Political Correctness: Necessity or Nuisance?

Photograph from Pixabay

“10 years ago, there was no such thing as being politically correct.”

“I wish we didn’t need to always be so PC, it’s not fun anymore.”

The act of being ‘politically correct’ has changed vastly in the past few years. Especially in a new age where language is fluid and more pervasive, people have taken the idea of being politically correct to the extreme. For me, being politically correct means being mindful of all groups, ethnicities, and individuals. To some, it means nitpicking. To others, there is no such thing as being ‘politically correct.’

In an era highly publicized and media- ridden, all of our actions are scrutinized by those around us. Especially in 2017 with the new presidential administration, words and language have shaped how we view the world. With the president calling all Mexicans “rapists” and calling Muslim “terrorists,” excuses for such ‘generalizations’ (or blatantly incorrect assumptions) allow for more of the world to normalize it as a whole.

“I think the big problem this country has is being politically correct,” Trump answered, to audience applause. “I’ve been challenged by so many people, I don’t frankly have time for total political correctness. And to be honest with you, this country doesn’t have time either.”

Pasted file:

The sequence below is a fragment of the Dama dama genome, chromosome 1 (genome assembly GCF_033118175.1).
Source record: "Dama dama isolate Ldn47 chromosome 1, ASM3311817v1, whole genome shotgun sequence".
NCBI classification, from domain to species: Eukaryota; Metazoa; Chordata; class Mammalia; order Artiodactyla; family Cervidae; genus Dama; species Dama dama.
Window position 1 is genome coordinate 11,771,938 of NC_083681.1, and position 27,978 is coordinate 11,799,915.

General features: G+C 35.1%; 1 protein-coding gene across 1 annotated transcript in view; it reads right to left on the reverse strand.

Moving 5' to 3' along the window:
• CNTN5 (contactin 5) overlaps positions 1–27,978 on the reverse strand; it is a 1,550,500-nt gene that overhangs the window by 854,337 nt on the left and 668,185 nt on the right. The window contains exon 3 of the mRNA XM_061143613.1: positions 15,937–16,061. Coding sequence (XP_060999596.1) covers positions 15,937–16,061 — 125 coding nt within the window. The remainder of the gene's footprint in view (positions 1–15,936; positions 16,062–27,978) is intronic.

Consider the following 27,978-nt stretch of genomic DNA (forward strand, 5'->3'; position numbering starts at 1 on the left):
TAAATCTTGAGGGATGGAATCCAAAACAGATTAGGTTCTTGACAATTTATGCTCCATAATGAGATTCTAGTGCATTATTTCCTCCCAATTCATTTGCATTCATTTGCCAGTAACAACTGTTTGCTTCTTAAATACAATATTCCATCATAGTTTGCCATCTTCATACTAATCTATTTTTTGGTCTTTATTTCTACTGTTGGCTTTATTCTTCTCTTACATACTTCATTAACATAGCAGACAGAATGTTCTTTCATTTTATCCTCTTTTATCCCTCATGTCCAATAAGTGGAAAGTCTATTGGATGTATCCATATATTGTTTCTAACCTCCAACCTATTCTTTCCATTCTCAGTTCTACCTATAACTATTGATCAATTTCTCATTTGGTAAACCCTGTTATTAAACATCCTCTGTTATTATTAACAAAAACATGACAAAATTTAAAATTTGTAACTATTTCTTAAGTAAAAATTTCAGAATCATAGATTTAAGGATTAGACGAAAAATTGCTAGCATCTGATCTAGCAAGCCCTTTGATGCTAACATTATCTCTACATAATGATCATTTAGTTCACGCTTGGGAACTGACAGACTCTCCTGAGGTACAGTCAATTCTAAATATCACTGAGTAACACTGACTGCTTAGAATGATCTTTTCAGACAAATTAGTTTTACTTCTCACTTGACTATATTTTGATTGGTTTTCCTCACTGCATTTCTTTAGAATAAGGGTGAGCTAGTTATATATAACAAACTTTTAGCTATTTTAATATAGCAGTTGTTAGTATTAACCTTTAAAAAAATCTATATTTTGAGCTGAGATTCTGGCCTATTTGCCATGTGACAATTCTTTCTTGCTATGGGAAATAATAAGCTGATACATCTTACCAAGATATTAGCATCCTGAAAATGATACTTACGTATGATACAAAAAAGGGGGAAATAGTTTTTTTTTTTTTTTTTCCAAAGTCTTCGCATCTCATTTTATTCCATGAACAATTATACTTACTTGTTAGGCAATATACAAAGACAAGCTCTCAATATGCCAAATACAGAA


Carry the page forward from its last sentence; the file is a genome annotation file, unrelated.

To be very honest, I believe being politically correct is both a necessity and a nuisance. While addressing and confronting problematic language is always something that is essential to being a good human, many people have called the idea of correctness “liberal fascism” due to its nature of needing to enforce a narrow and ideologically motivated view of what it means to be an ‘educated member of society.’ Those that essentialize then become the problematic set within those that are politically correct. For example, associating every action a man does to be sexist/patriarchal is problematic. Everything cannot be politically correct, just like how not everything can be correct.

“Political correctness, in which public officials are careful to avoid language that alienates or offends, requires a certain type of expressive competence.” – Mark Hannah, TIME Magazine.

It then becomes a sense of respect. Correcting yourself when you assume one’s gender wrong isn’t an inconvenience, it’s just like how you correct yourself if you say someone’s name wrong. At the same time, however, if you constantly find yourself assuming everything is sexist, racist, homophobic, etc, then your idea of being politically correct may just be another form of policing.

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Dana Chen is a teenager living in Orange County, California. She is very passionate about feminism, woman's rights, and gender equality. Dana is also the captain of her school's debate team and loves to debate, spend time with her family, and play the violin.

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